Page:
Then there was that true Texas cowboy, George W. Bush.  Failed as a soldier, failed as an oilman, failed as a professional sports executive, failed as a governor, and most spectacularly failed as the tongue-tied and logic-challenged leader of the free world, his legacy lives on appropriately in his and his Vice-President’s contradictory memoirs.

These quotes are not included in those two scholarly tomes:

''See, in my line of work you got to keep repeating things over and over and over again for the truth to sink in, to kind of catapult the propaganda.''—President George W. Bush, Greece, N.Y., May 24, 2005

 "I think it was in the Rose Garden where I issued this brilliant statement: If I had a magic wand -- but the president doesn't have a magic wand. You just can't say, 'low gas.'" --George W. Bush, Washington D.C., July 15, 2008

"There is some who say that perhaps freedom is not universal. Maybe it's only Western people that can self-govern. Maybe it's only, you know, white-guy Methodists who are capable of self-government. I reject that notion." --George W. Bush, London, June 16, 2008

"We got plenty of money in Washington. What we need is more priority." --George W. Bush, Washington, D.C., June 2, 2008

"I'll be long gone before some smart person ever figures out what happened inside this Oval Office." --George W. Bush, Washington, D.C., May 12, 2008

''You can fool some of the people all of the time, and those are the ones you need to concentrate on.'' —President George W. Bush, at the 2001 Gridiron dinner

''I want you to know.  Karyn is with us. A West Texas girl, just like me.''—President George W. Bush, Nashville, Tenn., May 27, 2004

 * * *

George W. Bush left office with an approval rating of 22%.

 * * *

And now, just when Americans had desperately come to hope that the state’s political “hoof-in-mouth” disease might have become a thing of the past, they are faced with Texas Governor Rick Perry.  Yet another Texan who wishes to be President.

Perry, once George W. Bush’s Lieutenant Governor, has this past year tried to distance himself from his unpopular former mentor, especially when newspapers like The Washington Post started asking “Is Rick Perry too George W. Bush-y?” and The Atlantic to proclaim “Is America Ready for 'George W. Bush on Steroids'?”

His own personal gaffes at the podium and in Republican debates have amplified the comparison.  The BBC News Magazine tried to guess what was happening in Perry’s head as his brain “froze”.  The Late Show with David Letterman featured Perry in full spin mode with Perry himself doing a self-mocking segment on “Top Ten Rick Perry Excuses”. 

Still, the candidate has $14 million in the bank and is reportedly getting ready to throw the entire amount at the American people through public media over the next weeks, to try and salvage his campaign.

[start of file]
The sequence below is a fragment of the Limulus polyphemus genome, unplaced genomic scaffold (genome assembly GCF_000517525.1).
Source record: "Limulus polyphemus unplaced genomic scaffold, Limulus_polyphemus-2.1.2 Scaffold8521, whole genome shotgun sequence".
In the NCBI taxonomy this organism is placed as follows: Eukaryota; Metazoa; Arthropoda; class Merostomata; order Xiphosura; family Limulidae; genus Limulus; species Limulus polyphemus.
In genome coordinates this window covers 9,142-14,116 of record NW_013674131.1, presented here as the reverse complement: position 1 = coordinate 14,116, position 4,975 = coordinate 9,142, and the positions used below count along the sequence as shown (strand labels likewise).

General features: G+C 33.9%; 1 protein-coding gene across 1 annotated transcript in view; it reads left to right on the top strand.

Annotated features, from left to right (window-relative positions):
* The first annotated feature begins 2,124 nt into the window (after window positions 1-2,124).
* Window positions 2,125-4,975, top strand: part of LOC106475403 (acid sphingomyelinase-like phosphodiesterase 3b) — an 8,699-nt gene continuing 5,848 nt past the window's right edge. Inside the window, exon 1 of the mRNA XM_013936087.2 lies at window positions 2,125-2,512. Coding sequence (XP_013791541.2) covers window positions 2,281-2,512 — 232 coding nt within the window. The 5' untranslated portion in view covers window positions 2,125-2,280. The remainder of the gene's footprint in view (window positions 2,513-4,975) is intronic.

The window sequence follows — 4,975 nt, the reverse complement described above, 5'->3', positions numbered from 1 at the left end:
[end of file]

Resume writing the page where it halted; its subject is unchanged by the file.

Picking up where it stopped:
He will undoubtedly do it in rehearsed and edited, non-impromptu sound bites.

* * *

Meanwhile, back in late 2004, shortly after George W. Bush took his second term in office, my father stopped kidding me about my Arkansas birth certificate.  He himself was born in Texas.  But today, with him 98 and still going to work every day, and having spent over sixty of those years in Louisiana, Dad won’t even discuss the state. 

He just can’t stand the thought of having to defend yet another Texan, president or no.

Stop the secrecy: Publish the NHS COVID data deals


To: Matt Hancock, Secretary of State for Health and Social Care

We’re calling on you to immediately release details of the secret NHS data deals struck with private companies, to deliver the NHS COVID-19 datastore.

We, the public, deserve to know exactly how our personal information has been traded in this ‘unprecedented’ deal with US tech giants like Google, and firms linked to Donald Trump (Palantir) and Vote Leave (Faculty AI).

The COVID-19 datastore will hold private, personal information about every single one of us who relies on the NHS. We don’t want our personal data falling into the wrong hands.

And we don’t want private companies – many with poor reputations for protecting privacy – using it for their own commercial purposes, or to undermine the NHS.

The datastore could be an important tool in tackling the pandemic. But for it to be a success, the public has to be able to trust it.

Today, we urgently call on you to publish all the data-sharing agreements, data-impact assessments, and details of how the private companies stand to profit from their involvement.

The NHS is a precious public institution. Any involvement from private companies should be open to public scrutiny and debate. We need more transparency during this pandemic – not less.